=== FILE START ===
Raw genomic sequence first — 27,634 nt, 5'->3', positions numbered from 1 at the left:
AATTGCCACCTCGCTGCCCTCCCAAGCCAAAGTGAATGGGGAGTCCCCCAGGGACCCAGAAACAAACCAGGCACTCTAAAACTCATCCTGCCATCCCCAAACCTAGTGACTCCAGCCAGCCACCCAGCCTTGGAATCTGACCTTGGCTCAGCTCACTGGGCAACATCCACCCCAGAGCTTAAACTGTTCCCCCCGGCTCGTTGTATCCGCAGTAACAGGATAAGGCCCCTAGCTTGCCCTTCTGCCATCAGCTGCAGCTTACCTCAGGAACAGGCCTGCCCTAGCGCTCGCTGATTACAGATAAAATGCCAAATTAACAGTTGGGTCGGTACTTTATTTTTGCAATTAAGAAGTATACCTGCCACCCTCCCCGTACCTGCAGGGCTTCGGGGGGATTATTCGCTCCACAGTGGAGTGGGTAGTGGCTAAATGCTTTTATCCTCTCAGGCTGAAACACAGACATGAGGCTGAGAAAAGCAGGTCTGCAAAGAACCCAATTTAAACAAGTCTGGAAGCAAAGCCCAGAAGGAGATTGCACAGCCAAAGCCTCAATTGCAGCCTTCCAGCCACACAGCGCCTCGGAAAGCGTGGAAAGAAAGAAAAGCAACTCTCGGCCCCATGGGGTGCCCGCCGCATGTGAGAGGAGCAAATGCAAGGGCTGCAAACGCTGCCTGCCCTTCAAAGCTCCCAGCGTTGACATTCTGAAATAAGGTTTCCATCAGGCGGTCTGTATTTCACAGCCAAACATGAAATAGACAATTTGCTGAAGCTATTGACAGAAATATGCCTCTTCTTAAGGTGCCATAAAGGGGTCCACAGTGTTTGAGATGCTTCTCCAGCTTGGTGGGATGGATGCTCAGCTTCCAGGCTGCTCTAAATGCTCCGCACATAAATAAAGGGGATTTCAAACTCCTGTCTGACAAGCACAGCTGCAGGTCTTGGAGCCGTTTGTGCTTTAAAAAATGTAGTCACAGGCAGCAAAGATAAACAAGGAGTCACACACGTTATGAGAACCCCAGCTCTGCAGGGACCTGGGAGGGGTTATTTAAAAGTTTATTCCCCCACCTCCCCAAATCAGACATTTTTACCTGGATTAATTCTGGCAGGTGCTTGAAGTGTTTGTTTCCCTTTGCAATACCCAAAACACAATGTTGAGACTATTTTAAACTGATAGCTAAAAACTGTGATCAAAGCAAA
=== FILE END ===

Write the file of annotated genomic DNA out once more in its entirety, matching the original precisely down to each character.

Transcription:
Raw genomic sequence first — 27,634 nt, 5'->3', positions numbered from 1 at the left:
AATTGCCACCTCGCTGCCCTCCCAAGCCAAAGTGAATGGGGAGTCCCCCAGGGACCCAGAAACAAACCAGGCACTCTAAAACTCATCCTGCCATCCCCAAACCTAGTGACTCCAGCCAGCCACCCAGCCTTGGAATCTGACCTTGGCTCAGCTCACTGGGCAACATCCACCCCAGAGCTTAAACTGTTCCCCCCGGCTCGTTGTATCCGCAGTAACAGGATAAGGCCCCTAGCTTGCCCTTCTGCCATCAGCTGCAGCTTACCTCAGGAACAGGCCTGCCCTAGCGCTCGCTGATTACAGATAAAATGCCAAATTAACAGTTGGGTCGGTACTTTATTTTTGCAATTAAGAAGTATACCTGCCACCCTCCCCGTACCTGCAGGGCTTCGGGGGGATTATTCGCTCCACAGTGGAGTGGGTAGTGGCTAAATGCTTTTATCCTCTCAGGCTGAAACACAGACATGAGGCTGAGAAAAGCAGGTCTGCAAAGAACCCAATTTAAACAAGTCTGGAAGCAAAGCCCAGAAGGAGATTGCACAGCCAAAGCCTCAATTGCAGCCTTCCAGCCACACAGCGCCTCGGAAAGCGTGGAAAGAAAGAAAAGCAACTCTCGGCCCCATGGGGTGCCCGCCGCATGTGAGAGGAGCAAATGCAAGGGCTGCAAACGCTGCCTGCCCTTCAAAGCTCCCAGCGTTGACATTCTGAAATAAGGTTTCCATCAGGCGGTCTGTATTTCACAGCCAAACATGAAATAGACAATTTGCTGAAGCTATTGACAGAAATATGCCTCTTCTTAAGGTGCCATAAAGGGGTCCACAGTGTTTGAGATGCTTCTCCAGCTTGGTGGGATGGATGCTCAGCTTCCAGGCTGCTCTAAATGCTCCGCACATAAATAAAGGGGATTTCAAACTCCTGTCTGACAAGCACAGCTGCAGGTCTTGGAGCCGTTTGTGCTTTAAAAAATGTAGTCACAGGCAGCAAAGATAAACAAGGAGTCACACACGTTATGAGAACCCCAGCTCTGCAGGGACCTGGGAGGGGTTATTTAAAAGTTTATTCCCCCACCTCCCCAAATCAGACATTTTTACCTGGATTAATTCTGGCAGGTGCTTGAAGTGTTTGTTTCCCTTTGCAATACCCAAAACACAATGTTGAGACTATTTTAAACTGATAGCTAAAAACTGTGATCAAAGCAAA